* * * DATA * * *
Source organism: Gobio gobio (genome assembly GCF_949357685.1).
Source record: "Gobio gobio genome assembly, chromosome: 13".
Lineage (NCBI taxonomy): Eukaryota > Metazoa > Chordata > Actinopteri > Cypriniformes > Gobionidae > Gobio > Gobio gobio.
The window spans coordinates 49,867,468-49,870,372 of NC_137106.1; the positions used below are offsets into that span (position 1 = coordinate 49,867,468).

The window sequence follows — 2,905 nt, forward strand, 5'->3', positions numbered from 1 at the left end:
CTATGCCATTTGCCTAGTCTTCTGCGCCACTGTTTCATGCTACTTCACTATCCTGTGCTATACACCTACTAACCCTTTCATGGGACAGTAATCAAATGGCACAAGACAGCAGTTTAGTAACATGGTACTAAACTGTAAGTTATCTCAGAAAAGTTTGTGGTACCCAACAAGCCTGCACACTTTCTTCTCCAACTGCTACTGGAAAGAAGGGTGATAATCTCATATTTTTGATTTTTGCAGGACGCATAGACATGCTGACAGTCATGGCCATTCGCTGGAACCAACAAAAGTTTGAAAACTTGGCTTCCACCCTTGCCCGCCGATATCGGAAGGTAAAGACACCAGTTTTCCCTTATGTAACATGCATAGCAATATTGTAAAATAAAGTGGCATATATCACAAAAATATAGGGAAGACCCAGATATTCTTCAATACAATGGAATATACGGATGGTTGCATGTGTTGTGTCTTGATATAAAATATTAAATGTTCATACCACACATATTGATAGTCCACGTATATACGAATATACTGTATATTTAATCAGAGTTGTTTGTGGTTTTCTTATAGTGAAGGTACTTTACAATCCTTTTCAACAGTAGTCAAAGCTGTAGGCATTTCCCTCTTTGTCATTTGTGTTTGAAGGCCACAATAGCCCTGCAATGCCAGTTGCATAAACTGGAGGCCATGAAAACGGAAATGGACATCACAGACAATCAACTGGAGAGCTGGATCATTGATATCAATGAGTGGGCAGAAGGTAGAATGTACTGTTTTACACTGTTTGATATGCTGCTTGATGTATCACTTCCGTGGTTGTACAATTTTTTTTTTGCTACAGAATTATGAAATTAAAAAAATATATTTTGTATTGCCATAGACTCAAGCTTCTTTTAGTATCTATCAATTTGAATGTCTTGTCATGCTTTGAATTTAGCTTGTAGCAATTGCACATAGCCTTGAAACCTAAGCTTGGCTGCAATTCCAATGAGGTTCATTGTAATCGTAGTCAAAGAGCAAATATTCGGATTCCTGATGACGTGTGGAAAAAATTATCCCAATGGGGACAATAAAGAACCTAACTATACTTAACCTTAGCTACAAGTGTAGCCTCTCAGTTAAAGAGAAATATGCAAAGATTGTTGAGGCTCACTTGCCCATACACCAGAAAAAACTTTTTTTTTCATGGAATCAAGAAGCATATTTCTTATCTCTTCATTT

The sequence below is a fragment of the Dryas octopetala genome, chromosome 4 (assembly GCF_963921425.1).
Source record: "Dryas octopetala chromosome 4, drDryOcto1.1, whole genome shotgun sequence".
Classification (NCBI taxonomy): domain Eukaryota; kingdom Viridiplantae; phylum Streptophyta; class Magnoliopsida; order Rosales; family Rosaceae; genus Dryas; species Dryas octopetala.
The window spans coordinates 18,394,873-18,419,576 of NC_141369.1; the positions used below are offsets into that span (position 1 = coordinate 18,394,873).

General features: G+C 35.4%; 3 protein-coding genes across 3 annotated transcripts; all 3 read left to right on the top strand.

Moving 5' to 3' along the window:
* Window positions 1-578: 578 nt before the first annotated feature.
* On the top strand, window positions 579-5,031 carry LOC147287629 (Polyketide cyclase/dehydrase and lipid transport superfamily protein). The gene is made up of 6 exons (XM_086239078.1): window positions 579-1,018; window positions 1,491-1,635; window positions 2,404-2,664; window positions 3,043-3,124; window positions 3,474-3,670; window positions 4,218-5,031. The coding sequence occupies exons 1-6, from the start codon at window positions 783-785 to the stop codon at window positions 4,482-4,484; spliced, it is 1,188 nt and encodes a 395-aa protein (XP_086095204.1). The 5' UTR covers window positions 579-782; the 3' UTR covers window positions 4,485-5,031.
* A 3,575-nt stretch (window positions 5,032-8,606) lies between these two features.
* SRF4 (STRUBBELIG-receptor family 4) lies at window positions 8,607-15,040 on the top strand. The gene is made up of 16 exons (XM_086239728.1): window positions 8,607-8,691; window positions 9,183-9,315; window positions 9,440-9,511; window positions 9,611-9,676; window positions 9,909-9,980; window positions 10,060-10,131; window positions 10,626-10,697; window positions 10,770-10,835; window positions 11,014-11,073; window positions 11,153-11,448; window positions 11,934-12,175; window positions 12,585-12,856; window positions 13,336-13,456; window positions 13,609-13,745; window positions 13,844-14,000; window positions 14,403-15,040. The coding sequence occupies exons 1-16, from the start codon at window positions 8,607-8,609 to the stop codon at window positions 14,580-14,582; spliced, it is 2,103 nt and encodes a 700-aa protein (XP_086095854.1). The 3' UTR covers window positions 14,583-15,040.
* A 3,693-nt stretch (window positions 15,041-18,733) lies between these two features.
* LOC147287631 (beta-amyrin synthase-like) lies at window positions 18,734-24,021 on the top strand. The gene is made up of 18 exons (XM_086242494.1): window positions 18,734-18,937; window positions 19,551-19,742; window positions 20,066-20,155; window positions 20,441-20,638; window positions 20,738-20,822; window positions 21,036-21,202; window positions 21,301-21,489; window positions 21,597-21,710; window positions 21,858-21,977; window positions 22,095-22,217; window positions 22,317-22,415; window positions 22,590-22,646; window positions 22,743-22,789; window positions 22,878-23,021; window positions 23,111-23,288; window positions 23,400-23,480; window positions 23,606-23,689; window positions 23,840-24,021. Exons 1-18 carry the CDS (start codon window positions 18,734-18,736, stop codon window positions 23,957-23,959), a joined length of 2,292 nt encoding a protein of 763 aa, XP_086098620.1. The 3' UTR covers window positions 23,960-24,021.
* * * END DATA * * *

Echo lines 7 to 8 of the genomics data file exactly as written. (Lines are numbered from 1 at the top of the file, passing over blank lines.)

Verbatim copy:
The sequence below is a fragment of the Dryas octopetala genome, chromosome 4 (assembly GCF_963921425.1).
Source record: "Dryas octopetala chromosome 4, drDryOcto1.1, whole genome shotgun sequence".